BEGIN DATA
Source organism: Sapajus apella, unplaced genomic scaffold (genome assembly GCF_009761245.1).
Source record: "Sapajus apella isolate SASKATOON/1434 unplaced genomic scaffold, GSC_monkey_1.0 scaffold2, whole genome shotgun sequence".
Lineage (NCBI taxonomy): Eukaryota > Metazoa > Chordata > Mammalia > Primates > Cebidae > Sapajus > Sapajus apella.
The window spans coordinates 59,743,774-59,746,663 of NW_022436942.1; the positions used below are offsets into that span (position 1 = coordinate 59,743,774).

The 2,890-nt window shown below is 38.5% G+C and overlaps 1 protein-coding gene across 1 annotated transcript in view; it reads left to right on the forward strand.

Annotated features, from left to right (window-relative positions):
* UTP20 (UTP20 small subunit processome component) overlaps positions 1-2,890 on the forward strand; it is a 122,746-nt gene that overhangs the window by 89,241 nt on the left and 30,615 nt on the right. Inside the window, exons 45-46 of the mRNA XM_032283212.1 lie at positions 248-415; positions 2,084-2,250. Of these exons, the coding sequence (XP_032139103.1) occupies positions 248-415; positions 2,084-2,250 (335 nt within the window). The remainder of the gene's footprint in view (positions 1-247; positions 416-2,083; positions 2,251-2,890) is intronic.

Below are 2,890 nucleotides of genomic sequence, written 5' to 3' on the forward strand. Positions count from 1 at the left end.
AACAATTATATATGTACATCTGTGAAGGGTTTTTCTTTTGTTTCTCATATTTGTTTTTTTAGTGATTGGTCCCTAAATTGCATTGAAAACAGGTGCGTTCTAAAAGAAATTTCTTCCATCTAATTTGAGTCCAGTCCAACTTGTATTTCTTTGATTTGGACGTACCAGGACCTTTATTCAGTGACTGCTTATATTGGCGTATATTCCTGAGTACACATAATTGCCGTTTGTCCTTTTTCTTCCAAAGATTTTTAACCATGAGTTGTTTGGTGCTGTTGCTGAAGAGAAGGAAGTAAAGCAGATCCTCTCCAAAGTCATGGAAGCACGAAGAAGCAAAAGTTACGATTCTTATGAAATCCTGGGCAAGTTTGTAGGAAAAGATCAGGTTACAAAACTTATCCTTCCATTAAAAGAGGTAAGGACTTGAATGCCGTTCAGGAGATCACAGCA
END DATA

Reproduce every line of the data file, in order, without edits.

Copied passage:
Source organism: Sapajus apella, unplaced genomic scaffold (genome assembly GCF_009761245.1).
Source record: "Sapajus apella isolate SASKATOON/1434 unplaced genomic scaffold, GSC_monkey_1.0 scaffold2, whole genome shotgun sequence".
Lineage (NCBI taxonomy): Eukaryota > Metazoa > Chordata > Mammalia > Primates > Cebidae > Sapajus > Sapajus apella.
The window spans coordinates 59,743,774-59,746,663 of NW_022436942.1; the positions used below are offsets into that span (position 1 = coordinate 59,743,774).

The 2,890-nt window shown below is 38.5% G+C and overlaps 1 protein-coding gene across 1 annotated transcript in view; it reads left to right on the forward strand.

Annotated features, from left to right (window-relative positions):
* UTP20 (UTP20 small subunit processome component) overlaps positions 1-2,890 on the forward strand; it is a 122,746-nt gene that overhangs the window by 89,241 nt on the left and 30,615 nt on the right. Inside the window, exons 45-46 of the mRNA XM_032283212.1 lie at positions 248-415; positions 2,084-2,250. Of these exons, the coding sequence (XP_032139103.1) occupies positions 248-415; positions 2,084-2,250 (335 nt within the window). The remainder of the gene's footprint in view (positions 1-247; positions 416-2,083; positions 2,251-2,890) is intronic.

Below are 2,890 nucleotides of genomic sequence, written 5' to 3' on the forward strand. Positions count from 1 at the left end.
AACAATTATATATGTACATCTGTGAAGGGTTTTTCTTTTGTTTCTCATATTTGTTTTTTTAGTGATTGGTCCCTAAATTGCATTGAAAACAGGTGCGTTCTAAAAGAAATTTCTTCCATCTAATTTGAGTCCAGTCCAACTTGTATTTCTTTGATTTGGACGTACCAGGACCTTTATTCAGTGACTGCTTATATTGGCGTATATTCCTGAGTACACATAATTGCCGTTTGTCCTTTTTCTTCCAAAGATTTTTAACCATGAGTTGTTTGGTGCTGTTGCTGAAGAGAAGGAAGTAAAGCAGATCCTCTCCAAAGTCATGGAAGCACGAAGAAGCAAAAGTTACGATTCTTATGAAATCCTGGGCAAGTTTGTAGGAAAAGATCAGGTTACAAAACTTATCCTTCCATTAAAAGAGGTAAGGACTTGAATGCCGTTCAGGAGATCACAGCA